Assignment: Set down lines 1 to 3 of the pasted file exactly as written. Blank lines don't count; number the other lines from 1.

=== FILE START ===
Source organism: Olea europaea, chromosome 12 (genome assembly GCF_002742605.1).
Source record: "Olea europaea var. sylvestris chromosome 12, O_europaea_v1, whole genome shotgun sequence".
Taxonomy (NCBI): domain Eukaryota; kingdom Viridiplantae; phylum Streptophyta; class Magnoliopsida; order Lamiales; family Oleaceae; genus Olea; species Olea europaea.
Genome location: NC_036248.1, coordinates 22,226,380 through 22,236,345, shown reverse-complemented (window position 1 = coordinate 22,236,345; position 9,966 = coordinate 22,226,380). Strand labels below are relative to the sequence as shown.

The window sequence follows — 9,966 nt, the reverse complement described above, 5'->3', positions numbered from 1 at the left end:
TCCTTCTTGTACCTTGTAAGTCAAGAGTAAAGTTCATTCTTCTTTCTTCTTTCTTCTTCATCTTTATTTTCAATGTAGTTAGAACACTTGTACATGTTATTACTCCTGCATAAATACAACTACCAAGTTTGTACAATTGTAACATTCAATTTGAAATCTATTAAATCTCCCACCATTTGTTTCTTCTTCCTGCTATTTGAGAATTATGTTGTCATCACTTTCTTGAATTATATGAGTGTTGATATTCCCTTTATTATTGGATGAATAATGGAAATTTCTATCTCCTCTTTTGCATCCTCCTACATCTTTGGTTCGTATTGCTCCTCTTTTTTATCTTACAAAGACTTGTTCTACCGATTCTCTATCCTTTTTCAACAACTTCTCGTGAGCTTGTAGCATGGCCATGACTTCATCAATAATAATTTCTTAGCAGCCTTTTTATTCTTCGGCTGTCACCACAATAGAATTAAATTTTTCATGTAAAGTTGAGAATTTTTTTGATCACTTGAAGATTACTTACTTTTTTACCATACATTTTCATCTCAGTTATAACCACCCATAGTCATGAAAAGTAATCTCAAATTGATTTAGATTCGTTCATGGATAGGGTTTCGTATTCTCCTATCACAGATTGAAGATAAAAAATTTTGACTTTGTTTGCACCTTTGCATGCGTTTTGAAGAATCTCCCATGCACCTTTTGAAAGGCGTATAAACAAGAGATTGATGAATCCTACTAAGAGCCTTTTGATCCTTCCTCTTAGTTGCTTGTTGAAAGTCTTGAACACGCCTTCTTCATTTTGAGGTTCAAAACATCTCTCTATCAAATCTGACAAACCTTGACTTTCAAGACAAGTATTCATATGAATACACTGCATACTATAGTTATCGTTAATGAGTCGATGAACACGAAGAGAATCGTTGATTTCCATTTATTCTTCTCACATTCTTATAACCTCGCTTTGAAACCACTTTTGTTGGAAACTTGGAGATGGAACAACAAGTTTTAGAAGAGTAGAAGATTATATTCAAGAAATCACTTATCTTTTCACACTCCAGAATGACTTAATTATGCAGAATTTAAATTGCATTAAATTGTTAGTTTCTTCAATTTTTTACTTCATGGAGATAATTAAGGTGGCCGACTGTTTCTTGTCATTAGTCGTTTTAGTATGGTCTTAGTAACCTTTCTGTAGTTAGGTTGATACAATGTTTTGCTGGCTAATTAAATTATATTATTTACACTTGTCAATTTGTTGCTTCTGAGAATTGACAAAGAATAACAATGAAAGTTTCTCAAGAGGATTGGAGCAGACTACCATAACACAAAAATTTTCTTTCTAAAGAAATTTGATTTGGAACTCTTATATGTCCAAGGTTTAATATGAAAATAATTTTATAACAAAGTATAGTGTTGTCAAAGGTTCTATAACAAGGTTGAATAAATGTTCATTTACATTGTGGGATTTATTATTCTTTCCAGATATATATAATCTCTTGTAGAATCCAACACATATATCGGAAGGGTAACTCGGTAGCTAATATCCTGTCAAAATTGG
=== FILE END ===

Source organism: Olea europaea, chromosome 12 (genome assembly GCF_002742605.1).
Source record: "Olea europaea var. sylvestris chromosome 12, O_europaea_v1, whole genome shotgun sequence".
Taxonomy (NCBI): domain Eukaryota; kingdom Viridiplantae; phylum Streptophyta; class Magnoliopsida; order Lamiales; family Oleaceae; genus Olea; species Olea europaea.